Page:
North Korea’s Italian Embassy Chief Disappears

An external view of the North Korean embassy in Rome, Thursday, Jan. 3, 2018. North Korea's acting ambassador to Italy, Jo Song Gil, went into hiding with his wife in November, South Korea's spy agency told lawmakers in Seoul on Thursday. (AP Photo/Andrew Medichini)
AP Photo/Andrew Medichini

South Korean intelligence officials confirmed on Thursday that the chargé d’affaires at the North Korean embassy in Rome, Jo Song-gil, and his family disappeared after allegedly leaving the country to return to Pyongyang in November.

According to the South Korean newspaper JoongAng Ilbo, South Korea’s National Intelligence Service (NIS) confirmed that their intelligence could not place Jo and his family, and he had definitely not returned to North Korea after being recalled at the end of last year.

JoongAng Ilbo reported that, according to unnamed official sources, Jo and his family are seeking asylum and attempting to defect from the repressive communist Kim regime. Other media outlets have failed to verify this claim. If Jo has fled North Korea, that would make him the highest-profile defector since Thae Yong-ho, the former deputy North Korean ambassador to the United Kingdom, fled his position in 2016. Thae now routinely speaks on internal North Korean matters and advocates against the regime.

An unnamed “diplomatic source” reportedly told JoongAng Ilbo that Jo “sought protection from the Italian government early last month” but has since attempted to seek asylum in other Western nations. The source could not confirm if Jo had been successful. The Associated Press later reported that Italian officials told reporters they had no evidence that Jo had applied for asylum there.

South Korean intelligence agents told legislators in that country that they had not attempted to contact Jo and had no information on his whereabouts “for the past two months,” according to the newswire service Yonhap. The outlet emphasized that, unlike JoongAng Ilbo‘s anonymous sources, the NIS members briefing the nation’s legislators could not confirm that Jo had begun the process to apply for political asylum in the free world.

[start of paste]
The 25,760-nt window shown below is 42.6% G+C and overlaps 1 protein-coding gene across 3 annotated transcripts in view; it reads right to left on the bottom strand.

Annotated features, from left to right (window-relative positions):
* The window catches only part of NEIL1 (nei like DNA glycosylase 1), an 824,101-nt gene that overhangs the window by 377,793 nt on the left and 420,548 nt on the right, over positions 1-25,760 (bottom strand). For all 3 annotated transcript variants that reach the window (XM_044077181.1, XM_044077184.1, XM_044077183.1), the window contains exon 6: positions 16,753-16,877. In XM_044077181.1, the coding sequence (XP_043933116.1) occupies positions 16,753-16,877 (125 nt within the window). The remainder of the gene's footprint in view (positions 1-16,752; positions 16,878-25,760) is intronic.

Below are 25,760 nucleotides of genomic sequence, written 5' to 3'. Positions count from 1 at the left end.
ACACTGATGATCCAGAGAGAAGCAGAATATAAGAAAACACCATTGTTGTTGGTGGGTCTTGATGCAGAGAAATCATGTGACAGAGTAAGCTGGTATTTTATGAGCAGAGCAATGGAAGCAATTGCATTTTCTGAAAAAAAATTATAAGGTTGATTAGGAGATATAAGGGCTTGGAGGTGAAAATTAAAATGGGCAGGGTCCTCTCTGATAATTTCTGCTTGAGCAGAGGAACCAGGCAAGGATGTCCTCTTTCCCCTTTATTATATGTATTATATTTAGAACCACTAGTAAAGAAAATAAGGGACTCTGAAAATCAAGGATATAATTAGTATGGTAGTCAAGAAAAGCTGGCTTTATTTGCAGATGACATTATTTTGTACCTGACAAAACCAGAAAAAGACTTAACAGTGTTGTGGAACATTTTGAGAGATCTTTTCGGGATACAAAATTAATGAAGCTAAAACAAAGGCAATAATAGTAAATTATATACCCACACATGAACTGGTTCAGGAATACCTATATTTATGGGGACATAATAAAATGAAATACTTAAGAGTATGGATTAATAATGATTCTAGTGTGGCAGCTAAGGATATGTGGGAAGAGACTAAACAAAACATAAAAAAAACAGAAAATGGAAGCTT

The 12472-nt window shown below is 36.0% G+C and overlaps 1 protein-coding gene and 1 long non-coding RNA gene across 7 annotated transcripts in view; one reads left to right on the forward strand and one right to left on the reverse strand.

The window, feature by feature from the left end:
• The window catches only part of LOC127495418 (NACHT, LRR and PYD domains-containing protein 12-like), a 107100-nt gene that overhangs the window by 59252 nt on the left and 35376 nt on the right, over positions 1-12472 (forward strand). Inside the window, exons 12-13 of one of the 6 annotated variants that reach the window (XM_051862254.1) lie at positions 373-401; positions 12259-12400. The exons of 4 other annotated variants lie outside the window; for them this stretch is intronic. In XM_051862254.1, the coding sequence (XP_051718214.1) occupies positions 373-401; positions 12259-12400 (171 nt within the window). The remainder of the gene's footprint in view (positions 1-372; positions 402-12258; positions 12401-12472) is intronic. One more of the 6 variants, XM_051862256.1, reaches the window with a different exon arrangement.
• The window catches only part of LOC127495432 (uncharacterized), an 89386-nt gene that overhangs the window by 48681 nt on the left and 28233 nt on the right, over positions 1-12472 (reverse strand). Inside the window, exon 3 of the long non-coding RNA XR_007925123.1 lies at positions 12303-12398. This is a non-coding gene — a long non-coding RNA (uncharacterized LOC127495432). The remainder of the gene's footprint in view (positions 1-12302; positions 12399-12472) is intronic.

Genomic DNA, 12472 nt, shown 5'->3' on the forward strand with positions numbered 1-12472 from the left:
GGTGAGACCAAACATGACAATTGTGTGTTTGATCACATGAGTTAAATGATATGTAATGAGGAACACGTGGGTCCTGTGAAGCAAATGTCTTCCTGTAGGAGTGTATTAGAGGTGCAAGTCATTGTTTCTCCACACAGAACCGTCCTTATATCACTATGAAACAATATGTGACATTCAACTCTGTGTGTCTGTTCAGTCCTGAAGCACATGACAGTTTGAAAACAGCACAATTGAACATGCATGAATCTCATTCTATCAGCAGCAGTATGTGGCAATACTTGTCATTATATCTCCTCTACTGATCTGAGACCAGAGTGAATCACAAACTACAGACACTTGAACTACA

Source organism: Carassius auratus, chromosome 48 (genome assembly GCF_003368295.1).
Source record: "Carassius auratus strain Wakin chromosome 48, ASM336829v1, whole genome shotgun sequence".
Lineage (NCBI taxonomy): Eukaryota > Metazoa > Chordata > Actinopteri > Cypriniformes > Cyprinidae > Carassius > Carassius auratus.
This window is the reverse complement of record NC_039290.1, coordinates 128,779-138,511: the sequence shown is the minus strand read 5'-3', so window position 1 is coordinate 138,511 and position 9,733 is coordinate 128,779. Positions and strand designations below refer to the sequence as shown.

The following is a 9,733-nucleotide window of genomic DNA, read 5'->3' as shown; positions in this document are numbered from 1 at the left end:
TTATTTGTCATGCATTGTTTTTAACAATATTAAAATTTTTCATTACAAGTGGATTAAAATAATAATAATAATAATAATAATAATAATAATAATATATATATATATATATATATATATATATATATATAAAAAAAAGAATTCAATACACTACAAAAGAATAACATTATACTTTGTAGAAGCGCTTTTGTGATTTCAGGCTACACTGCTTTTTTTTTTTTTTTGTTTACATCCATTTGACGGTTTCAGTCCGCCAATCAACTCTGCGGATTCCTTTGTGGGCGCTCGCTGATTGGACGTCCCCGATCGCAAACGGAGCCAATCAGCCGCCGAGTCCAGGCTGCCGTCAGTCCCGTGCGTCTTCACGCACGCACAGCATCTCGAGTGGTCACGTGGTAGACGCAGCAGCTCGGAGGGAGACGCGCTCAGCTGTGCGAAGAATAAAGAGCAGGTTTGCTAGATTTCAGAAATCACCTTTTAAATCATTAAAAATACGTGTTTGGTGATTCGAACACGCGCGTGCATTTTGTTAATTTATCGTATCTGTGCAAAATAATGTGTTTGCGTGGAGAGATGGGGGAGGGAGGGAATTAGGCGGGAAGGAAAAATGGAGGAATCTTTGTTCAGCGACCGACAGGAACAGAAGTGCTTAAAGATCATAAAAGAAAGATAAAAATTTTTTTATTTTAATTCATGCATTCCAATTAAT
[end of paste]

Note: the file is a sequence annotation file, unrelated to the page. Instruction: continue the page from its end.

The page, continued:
The South Korean presidential palace, Cheong Wa Dae, also refused to confirm any details regarding reports on Jo.

“There’s nothing Cheong Wa Dae knows,” a spokesman said on Thursday.

Jo was reportedly the highest-ranking member of a delegation to Rome, consisting of four people, Yonhap noted. Half of the delegation worked on food aid issues.

Losing key diplomatic representation in Rome could significantly damage North Korea’s ability to bring in financial aid, according to Thae, who has remained an active commentator on North Korean issues in South Korean media. Thae spoke on national television Thursday about the matter, stating that “the Italian embassy was critical for North Korea because it handled negotiations with the World Food Program over food aid to the North and was a hub for smuggling luxury items to the North Korean elite.” Such services are particularly critical in light of the record international sanctions currently imposed on the regime.

While evidence has repeatedly surfaced indicating that China and Russia are helping North Korea survive the sanctions by buying coal, seafood, and other key resources, dictator Kim Jong-un relies on his ability to keep his elite wealthy and well-fed to remain in power. Without a strong presence in Italy, Thae posited, this may prove a difficult task.

While Thae confirmed that he knew and had worked with Jo, he did not provide any clues as to why Jo may have defected, if he indeed did so.

Thae’s defection could have proven a template for other diplomats to leave the country. He has remained an active pundit and columnist in South Korea, often triggering controversy. As recently as last month, protesters stormed the offices of the Daily NK site, which publishes Thae’s columns, demanding they remove him from their platform, as his pieces are generally critical of the Kim regime.

“UMG and Daily NK do not see Thae Yong Ho’s material as opposed to peace on the Korean Peninsula; rather, it clearly advocates for unification of the two Koreas under peaceful and justified circumstances,” the outlet stated in a piece on the invasive protest, asserting it would continue to publish him.

Thae issued other remarks this week, critiquing Kim Jong-un’s New Year’s address in which he threatened the United States with publicly starting up his illegal nuclear weapons program if Washington does not urge the world to lift international sanctions on his country.

Speaking to Japan’s Asahi Shimbun, Thae offered a pessimistic outlook for 2019, stating that Kim’s priority is lifting sanctions, which makes a meeting between the dictator and American President Donald Trump “less likely to take place in the near future due to differences in the expectations they hold for the meeting.”

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